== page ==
Tracheostomy is a known surgical technique for airway management, especially in patients with head, facial, and cervical spine injury. A 26-year-old man, who had been in a road-side accident and had head and facial injuries, reported in the accident and emergency department of our institute. He was tracheostomizedwith a 7.5-mm internal diameter (ID) tracheostomy tube (TT). The patient was shifted to the operation theatre for repair of avulsed facial tissue. The patient was healthy and had a very short and bulky neck. Because of this, the TT was getting repeatedly dislodged. We planned to replace the TT with an endotracheal tube (ETT) through the tracheostomy stoma. In literature, various techniques have been documented for tube exchange. The airway-exchange catheter has been used by various authors and may be of benefit when a TT must be changed before maturation of the tracheal cutaneous tract.1 Jahromi2 suggested the use of a guidewire “j” tip catheter instead of a central venous catheter, for the exchange of a TT. Different authors have suggested the use of various instruments such as a suction catheter, urethral catheter, fiberoptic bronchoscopy, stylet,3 ETT exchange,4 and gum-elastic bougie.5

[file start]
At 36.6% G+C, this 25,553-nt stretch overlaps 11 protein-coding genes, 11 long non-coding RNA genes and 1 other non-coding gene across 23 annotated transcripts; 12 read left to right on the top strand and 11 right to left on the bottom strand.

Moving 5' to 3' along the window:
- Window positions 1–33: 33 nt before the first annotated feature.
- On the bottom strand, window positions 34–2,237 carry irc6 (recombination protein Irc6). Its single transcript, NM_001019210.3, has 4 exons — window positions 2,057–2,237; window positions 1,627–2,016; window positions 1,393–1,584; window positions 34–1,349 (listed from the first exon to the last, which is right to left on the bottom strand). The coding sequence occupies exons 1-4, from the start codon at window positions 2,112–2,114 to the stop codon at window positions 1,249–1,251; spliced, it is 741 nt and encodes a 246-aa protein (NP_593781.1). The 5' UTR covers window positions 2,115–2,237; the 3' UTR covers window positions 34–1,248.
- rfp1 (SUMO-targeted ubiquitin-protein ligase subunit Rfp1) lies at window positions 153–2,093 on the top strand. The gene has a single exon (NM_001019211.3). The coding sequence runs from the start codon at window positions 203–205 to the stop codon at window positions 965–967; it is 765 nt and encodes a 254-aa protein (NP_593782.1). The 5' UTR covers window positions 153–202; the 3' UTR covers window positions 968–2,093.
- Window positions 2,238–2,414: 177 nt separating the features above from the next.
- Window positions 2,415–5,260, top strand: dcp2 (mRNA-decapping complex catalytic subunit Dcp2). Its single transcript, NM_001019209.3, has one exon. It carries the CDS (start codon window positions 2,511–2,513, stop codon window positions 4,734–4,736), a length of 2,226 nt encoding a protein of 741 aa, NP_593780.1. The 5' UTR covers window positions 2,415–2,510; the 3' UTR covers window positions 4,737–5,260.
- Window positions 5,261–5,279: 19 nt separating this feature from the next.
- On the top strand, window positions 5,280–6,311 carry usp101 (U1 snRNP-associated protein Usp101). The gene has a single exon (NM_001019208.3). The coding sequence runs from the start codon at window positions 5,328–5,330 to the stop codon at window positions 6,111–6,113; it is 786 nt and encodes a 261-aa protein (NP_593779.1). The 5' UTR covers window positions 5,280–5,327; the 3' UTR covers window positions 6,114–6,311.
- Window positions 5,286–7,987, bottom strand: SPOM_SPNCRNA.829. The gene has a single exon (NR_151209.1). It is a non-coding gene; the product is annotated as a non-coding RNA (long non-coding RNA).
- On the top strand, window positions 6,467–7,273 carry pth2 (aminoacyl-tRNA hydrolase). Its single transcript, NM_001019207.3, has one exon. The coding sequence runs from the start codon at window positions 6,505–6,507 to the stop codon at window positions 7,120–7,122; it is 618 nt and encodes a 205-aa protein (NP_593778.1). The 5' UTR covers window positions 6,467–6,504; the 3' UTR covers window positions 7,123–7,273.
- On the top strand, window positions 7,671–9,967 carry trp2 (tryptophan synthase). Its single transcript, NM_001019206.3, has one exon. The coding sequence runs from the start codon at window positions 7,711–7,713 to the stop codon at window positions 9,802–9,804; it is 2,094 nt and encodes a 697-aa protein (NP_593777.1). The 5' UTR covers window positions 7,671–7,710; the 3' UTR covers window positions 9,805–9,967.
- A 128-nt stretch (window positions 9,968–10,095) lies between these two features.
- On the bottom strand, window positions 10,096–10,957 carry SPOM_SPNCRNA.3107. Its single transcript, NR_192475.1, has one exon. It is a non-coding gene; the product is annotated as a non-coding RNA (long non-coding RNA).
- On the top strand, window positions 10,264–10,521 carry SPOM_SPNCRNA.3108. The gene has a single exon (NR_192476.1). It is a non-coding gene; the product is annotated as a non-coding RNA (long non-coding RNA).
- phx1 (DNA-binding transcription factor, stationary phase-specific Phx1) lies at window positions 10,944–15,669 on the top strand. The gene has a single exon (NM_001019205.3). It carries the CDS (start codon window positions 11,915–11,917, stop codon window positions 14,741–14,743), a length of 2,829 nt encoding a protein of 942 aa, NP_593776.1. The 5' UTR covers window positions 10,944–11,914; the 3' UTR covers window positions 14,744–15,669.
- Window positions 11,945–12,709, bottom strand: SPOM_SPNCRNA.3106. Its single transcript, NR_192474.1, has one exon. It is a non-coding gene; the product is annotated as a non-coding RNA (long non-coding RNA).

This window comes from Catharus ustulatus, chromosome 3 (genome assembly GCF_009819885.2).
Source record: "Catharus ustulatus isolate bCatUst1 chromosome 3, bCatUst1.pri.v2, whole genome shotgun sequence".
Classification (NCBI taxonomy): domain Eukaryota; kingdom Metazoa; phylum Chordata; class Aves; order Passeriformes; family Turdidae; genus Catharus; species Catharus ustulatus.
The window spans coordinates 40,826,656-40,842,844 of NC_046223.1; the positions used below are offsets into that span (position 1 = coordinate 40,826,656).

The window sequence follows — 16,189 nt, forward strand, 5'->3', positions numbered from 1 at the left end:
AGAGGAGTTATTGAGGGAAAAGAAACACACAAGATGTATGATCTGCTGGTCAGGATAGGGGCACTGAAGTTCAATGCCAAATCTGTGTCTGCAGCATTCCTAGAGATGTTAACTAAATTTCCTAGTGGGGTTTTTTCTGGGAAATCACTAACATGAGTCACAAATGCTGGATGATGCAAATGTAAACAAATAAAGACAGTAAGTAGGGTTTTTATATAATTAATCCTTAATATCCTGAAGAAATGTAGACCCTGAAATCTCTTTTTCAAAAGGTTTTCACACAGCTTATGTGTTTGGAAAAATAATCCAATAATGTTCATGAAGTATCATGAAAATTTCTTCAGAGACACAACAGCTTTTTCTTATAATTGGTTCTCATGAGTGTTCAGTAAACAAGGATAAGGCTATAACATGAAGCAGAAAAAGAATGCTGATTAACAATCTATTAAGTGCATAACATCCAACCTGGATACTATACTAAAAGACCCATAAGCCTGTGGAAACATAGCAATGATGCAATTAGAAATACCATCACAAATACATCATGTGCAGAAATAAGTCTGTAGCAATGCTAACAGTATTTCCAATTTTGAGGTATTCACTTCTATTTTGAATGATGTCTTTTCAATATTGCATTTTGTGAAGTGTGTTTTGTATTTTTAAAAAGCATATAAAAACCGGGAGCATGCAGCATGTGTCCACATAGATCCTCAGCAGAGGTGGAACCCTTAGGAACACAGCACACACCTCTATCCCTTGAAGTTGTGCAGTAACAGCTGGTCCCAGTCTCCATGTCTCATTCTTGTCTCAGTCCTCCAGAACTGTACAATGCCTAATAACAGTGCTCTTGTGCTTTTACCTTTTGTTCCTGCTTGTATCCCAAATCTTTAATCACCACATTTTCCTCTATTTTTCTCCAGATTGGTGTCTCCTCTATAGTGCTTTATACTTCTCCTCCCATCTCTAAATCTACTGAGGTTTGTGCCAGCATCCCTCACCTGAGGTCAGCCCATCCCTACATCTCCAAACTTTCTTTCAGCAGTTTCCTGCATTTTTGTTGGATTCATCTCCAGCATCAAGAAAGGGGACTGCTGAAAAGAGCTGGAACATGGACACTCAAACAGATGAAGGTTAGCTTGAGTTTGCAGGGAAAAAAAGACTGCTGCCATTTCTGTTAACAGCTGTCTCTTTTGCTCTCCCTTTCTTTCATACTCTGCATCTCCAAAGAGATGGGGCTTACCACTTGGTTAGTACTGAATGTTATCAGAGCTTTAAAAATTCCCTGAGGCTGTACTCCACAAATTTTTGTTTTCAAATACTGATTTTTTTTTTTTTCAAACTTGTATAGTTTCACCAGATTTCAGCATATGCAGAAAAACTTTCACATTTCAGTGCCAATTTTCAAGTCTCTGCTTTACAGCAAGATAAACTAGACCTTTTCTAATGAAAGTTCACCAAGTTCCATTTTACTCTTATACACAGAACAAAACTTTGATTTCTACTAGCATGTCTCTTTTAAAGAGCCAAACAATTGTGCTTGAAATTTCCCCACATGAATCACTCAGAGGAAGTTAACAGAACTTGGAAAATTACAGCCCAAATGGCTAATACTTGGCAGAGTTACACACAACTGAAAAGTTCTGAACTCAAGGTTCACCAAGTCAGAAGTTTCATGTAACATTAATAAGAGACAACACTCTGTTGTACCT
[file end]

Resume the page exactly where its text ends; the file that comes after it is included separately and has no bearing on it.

We took a 4-mm ID ETT which was further engaged in a 16-french gauze-suction catheter and tied with a silk suture. The suture was tied tightly by passing the stitch using a needle through the engaged assembly, assuring that the strength was appropriate. To the other end of the suction catheter a standard connector of a 4-mm ID tube was attached (Figure 1). This attachment was done to increase the length of the exchange gadget. The length of this assembly was 67.5 cm, which was more than sufficient to serve as a tube exchanger. The assembly was inserted through the TT. The TT was withdrawn and the patient was ventilated through the assembly. Thereafter, a 7.5-mm ID ETT was railroaded over the assembly and was subsequently sutured and kept in situ for ventilation. Although this kind of equipment may be helpful in crisis management, they are also associated with some life threatening problems like barotrauma, lung hyperinflation, tension pneumothorax, pneumomediastinum, subcutaneous emphysema, and failure to successfully thread the ETT.4, 6 Benumof4 stated in his article that air entry with jet ventilation through an airway-exchange catheter should be limited by presenting the jet ventilator at 25 psi by using an additional in-line regulator and by limiting inspiratory time to less than 1 second to prevent the above complications. Introduction of an airway-exchange catheter can also result in perforation of the tracheobronchial tree if inserted with force or advanced too deeply.4, 7 Suction catheter bears the advantage of being soft in nature, thus minimizing the problem of perforation and injury to the tracheobronchial tree. But it has the disadvantage of easy kinking, which can be life threatening and care should be taken to avoid such problems. Such technique is successful in crisis management when there is lack of equipment like an airway-exchange catheter, bougie, fibreoptic, etc.
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